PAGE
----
Being an American Poet is Harder Than You’d Think – published in Who’s Who of Emerging Writers 2021

I am elated to be included in the second annual “Who’s Who of Emerging Writers 2021” compiled and published by Sweetycat Press, with the bios of 128 writers from all around the world. I am also honored to be the author one of the 8 essays in this book: “Being an American Poet is Harder Than You’d Think.”
The book is available on Amazon:

Being an American Poet is Harder Than You’d Think

I did not start out planning to be a poet or a writer. In fact, I did not even like to read when I was young. However, I did love to sketch and draw. Art was in my blood. It was only when I was in college that I realized, in America at least, it was close to impossible to have a profitable career in the arts, unless you were one of the gifted few. Oh, you could become an art teacher, commercial artist, newspaper editor, or, if you were lucky, work for a main stream magazine.  But to be able to paint or write whatever you desired, and make a living from it was a daydream, a pure luxury saved for those with inherited wealth.

To start off with … “There’s being a poet, and then there’s being a Poet (with a capital P).” I personally like to say that “I write poems in hopes of becoming a Poet (capital P).”

So many people like to write poems. Many write sweet little rhymes and musings, and many others are actually very good at their craft. But, in the end, it leads to a lot of people trying to break in to the literary world. There is actually a glut of poets out there – everyone is a poet. This makes it difficult for any individual to make it to the top. It is like a fishery where there are thousands upon thousands of fish packed in, floundering about. It is not a pretty picture. Yes, and I am one of those trapped fish, flopping away with the rest of the pool.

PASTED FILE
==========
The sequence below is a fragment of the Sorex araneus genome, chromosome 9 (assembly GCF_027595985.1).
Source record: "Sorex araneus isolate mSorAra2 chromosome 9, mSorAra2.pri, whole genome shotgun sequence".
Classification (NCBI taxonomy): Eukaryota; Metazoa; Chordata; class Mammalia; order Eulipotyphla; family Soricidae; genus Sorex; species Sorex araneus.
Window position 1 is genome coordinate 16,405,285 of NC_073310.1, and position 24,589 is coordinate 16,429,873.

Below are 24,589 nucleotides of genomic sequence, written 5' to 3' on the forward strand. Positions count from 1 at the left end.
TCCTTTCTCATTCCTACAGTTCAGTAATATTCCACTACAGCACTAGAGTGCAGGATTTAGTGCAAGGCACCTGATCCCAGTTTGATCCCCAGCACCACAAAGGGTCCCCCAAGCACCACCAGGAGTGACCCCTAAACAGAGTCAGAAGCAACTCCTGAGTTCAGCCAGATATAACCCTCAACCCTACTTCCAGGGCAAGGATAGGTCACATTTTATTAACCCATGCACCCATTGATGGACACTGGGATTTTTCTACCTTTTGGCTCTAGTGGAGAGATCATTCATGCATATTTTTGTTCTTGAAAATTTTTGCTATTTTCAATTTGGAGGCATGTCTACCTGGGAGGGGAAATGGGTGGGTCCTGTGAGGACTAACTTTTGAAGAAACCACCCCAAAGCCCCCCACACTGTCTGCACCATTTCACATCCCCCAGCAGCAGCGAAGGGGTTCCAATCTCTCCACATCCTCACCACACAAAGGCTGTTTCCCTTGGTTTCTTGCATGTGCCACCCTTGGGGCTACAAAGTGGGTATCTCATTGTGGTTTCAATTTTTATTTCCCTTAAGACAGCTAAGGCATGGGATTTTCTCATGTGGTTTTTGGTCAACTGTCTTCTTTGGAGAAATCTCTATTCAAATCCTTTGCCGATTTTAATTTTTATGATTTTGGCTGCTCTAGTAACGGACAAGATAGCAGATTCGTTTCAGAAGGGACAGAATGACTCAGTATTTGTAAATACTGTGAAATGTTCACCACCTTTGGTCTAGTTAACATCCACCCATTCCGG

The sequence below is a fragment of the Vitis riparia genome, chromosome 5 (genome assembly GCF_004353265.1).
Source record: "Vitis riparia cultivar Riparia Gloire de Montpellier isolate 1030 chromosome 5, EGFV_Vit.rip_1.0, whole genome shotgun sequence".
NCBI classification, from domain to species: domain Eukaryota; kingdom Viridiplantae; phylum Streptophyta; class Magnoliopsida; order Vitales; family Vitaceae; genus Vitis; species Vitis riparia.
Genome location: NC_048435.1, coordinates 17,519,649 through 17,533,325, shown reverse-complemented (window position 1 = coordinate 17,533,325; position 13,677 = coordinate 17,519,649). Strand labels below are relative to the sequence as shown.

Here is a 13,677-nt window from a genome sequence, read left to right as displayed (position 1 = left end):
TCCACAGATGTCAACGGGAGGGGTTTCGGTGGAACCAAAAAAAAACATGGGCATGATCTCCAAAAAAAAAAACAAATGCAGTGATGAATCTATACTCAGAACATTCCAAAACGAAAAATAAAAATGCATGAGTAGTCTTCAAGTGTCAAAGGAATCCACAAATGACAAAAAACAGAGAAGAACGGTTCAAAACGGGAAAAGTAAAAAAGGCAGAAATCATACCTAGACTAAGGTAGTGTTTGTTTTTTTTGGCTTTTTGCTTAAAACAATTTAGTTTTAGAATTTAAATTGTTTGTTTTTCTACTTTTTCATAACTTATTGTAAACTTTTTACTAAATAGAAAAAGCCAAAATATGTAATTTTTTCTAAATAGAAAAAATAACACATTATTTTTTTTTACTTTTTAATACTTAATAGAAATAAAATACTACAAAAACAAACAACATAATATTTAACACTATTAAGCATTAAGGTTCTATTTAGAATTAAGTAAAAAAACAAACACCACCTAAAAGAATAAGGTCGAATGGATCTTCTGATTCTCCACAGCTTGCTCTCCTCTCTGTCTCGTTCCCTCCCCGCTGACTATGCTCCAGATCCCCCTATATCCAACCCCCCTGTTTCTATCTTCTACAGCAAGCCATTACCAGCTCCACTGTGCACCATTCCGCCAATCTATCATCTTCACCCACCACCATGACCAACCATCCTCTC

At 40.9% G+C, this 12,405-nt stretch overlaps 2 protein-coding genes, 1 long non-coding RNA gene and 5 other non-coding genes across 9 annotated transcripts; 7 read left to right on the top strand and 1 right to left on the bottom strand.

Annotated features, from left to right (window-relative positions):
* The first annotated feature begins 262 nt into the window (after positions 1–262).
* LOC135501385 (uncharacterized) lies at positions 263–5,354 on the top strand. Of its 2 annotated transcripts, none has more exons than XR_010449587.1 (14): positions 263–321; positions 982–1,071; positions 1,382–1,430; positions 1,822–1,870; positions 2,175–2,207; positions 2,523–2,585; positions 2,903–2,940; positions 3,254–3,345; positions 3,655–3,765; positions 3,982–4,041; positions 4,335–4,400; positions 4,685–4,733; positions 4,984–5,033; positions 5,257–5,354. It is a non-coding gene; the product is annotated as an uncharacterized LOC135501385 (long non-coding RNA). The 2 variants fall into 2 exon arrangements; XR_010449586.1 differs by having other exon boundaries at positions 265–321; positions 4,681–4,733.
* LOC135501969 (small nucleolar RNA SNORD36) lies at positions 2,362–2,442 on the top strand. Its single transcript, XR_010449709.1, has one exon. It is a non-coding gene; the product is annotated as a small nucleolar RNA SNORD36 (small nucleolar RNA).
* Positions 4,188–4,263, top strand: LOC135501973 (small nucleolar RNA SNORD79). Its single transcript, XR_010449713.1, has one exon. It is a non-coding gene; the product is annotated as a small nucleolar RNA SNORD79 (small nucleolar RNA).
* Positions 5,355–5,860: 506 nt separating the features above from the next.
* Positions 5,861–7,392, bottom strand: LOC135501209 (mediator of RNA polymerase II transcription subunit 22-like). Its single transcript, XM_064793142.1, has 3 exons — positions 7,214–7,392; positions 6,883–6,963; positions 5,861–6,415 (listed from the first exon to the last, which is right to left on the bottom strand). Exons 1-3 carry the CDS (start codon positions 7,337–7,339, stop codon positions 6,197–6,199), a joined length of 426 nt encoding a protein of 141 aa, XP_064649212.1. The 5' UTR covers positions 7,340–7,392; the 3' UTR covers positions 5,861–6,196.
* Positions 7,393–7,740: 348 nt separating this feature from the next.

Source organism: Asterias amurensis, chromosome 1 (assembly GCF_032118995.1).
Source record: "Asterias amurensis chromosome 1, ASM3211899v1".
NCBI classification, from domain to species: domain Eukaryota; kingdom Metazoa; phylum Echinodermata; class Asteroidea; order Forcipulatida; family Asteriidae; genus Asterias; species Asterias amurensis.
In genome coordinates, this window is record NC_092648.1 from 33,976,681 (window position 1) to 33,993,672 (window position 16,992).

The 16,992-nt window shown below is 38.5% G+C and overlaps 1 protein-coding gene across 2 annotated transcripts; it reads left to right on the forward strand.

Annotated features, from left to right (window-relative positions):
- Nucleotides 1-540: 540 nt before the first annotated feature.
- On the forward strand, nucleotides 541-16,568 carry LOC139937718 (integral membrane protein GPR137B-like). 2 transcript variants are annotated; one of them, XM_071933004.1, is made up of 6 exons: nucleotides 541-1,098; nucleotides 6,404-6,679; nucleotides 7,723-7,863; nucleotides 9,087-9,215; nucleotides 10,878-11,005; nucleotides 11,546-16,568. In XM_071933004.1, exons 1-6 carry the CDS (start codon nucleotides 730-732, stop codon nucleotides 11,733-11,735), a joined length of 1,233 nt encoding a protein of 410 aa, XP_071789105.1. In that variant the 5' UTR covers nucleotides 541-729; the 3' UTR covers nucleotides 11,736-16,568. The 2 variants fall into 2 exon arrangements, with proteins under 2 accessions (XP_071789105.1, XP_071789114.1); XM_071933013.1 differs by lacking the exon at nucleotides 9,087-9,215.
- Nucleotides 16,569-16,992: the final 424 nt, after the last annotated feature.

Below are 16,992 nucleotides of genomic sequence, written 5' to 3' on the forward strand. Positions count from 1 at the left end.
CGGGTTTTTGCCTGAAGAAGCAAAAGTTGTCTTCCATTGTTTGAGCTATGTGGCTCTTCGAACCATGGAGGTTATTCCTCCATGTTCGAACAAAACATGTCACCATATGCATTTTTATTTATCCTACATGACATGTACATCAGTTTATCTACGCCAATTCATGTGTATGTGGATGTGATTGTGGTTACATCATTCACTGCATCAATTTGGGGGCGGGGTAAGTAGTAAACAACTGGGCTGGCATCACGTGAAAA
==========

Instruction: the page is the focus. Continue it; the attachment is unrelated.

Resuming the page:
Today, with the Internet, it is easy enough to find magazines and journals that accept poetry submissions. All you have to do is an Internet search and hundreds of literary journals will pop up. Then comes the hard part. You have to go to each magazine’s site, and read the submission guidelines and follow them to a T. You also should read through the magazine to make sure that your work fits the style that they prefer: classical, free-verse, experimental, abstract, light, deep, dark, etc. When the magazine is an e-zine, this is highly recommended. But it is not always so easy when the magazine is in print, and it costs money to buy a copy. Consider this, you have 100 poems that you want to submit to 20 magazines, and each one cost $10 a copy.  Now you have to pay $200 just to read the magazines to see if your deep abstract poem would fit. Nowadays many journals and magazines charge a reading fee. It is usually $3 to $5 dollars per submission. That might not sound like much, but when the majority of magazines do not pay for contributor’s work, and the contributor has to pay each time they submit someplace, it adds up to a lot of money down the drain. Most magazines have a 2% acceptance rate. Now go back to that huge pool of fish flopping around trying to get into that magazine. The rejection rate is 98%, and sometimes it feels like an absolute miracle when you do manage to get an acceptance. The fact is, the more accomplished poets there are out there, the harder it is to get in to a major publication because the editors have to read so many submissions and make a hard decision. Many really strong poems get rejected because the magazine doesn’t have the space, and has to thin out the pool.